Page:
It’s a story that is common to many of us. Modern life is rubbish, and no more so than our diets and the way our diets leave many of us feeling. I used to be something of a stress-head. Not so long ago I was short-tempered, well overweight, always hungry, and pretty unapproachable. I used to find it almost impossible to get out of bed in the mornings. I was unable to get to sleep at night, and I was pretty much dependent on caffeine to get me through the day. And in those circumstances it was easy for me to loose control of my drinking. Being stressed and generally unable to cope wasn’t pleasant.
I would get into arguments for little reason (for some reason especially on trains). I felt like a different person when it happened. It wasn’t really me, but this little monster that was normally hidden inside me and who occasionally reared his head. I found it hard to make good choices. My self-esteem was low, and I was hyper-sensitive to comment and criticism. I found it impossible to win-people over to my ideas, and I became reclusive and over-protective of my remaining identity. I also became reckless and impulsive, and didn’t think through the consequences of some of my actions, so the people around me suffered – even though I tried to protect them from my generally poor disposition by following the well worth path of hiding from it and not talking about it.
So how did I stop what I now look back on as a period of decline? Well it wasn’t easy, but with some good advice from a few people around me who I trust, and some poor advice from my GP which I chose to ignore, I decided to make some changes to my life and the patterns of my living. The first thing I did was stop drinking, and I removed myself from the situations where I felt most vulnerable to the excesses of my dependencies. Effectively I cut myself off from the life I had previously been living and went into a reflective and contemplative mode. I started to exercise on a regular basis again, and as I’d done many times in my life before, I started to follow a diet plan (Slimming World) and made some effort to control my food intake. Over six months I dropped from 92Kg to 82Kg and started exercising four or five times each week.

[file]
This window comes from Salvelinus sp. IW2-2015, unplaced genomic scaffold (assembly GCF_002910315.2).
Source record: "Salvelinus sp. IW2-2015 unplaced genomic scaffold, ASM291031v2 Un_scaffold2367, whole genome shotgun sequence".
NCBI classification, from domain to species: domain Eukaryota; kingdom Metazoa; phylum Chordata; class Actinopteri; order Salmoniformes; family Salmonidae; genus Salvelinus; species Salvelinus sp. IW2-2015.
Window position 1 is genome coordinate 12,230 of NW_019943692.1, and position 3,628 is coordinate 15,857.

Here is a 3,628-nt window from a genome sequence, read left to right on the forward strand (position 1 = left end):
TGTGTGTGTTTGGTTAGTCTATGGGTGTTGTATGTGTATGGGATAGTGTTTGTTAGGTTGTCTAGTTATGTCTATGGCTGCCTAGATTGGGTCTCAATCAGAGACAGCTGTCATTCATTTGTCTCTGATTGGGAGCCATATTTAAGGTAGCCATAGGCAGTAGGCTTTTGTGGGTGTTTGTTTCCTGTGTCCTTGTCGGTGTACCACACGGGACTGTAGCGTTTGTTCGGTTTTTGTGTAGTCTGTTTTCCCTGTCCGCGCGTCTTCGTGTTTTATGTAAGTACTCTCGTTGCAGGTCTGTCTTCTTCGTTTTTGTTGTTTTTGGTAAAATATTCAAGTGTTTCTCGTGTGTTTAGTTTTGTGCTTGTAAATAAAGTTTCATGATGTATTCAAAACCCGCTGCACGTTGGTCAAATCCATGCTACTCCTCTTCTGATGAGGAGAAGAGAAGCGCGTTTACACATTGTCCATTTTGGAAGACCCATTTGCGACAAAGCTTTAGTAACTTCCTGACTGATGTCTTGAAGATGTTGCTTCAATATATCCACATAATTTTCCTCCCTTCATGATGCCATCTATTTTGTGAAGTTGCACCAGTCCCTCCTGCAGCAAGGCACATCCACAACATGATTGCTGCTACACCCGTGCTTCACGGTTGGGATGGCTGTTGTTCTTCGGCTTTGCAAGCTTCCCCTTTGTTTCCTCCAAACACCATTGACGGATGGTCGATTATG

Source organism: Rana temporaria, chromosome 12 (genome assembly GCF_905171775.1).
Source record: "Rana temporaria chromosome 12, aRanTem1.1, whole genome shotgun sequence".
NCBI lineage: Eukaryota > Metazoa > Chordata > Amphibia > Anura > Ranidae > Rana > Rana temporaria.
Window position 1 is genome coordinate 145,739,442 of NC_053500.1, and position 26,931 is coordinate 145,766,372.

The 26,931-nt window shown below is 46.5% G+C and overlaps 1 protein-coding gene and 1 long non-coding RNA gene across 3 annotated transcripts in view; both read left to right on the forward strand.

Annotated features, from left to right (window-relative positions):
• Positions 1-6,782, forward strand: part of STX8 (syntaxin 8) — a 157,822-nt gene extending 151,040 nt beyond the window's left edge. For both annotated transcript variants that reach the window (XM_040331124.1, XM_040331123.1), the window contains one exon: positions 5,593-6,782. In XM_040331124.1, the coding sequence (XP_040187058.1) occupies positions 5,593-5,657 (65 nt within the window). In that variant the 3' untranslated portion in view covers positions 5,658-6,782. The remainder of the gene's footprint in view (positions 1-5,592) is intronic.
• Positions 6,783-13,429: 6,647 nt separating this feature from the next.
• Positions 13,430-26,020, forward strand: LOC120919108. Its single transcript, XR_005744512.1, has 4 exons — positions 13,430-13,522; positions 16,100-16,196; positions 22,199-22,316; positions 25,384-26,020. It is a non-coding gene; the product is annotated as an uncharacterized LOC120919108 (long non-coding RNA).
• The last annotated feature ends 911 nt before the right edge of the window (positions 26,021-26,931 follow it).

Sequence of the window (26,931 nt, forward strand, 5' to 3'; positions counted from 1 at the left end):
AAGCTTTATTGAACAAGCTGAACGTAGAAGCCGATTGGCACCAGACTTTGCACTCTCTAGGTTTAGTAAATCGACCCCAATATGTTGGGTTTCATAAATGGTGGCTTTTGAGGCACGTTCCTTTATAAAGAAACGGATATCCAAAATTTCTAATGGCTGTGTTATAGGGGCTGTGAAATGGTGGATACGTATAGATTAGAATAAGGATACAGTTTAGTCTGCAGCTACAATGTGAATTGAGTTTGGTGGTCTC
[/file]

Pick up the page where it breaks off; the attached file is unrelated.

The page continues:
In the summer of 2014, though, I made a massive change which has had a much wider impact on my life. I cut sugar and carbs from my diet, almost completely. This was after reading both John Yudkin, who had warned about the dangers of excessive sugar intake in our diets in the 1950s, and Booth and Bilton, and their book Know What To Eat. So, no rice, no potatoes, no pasta, no biscuits, no bread, no crackers, basically no carbs or starchy stuff. I now cook with plenty of butter and fat, and my food tastes so much better for it. I use butter, lard and olive oil generously because it tastes so much more like real food. I use salt generously because I don’t eat any processed food – it’s very difficult to reach the levels of salt that we find in most processed food, so when you are adding salt to your own tastes from scratch in a dish it’s good to add plenty.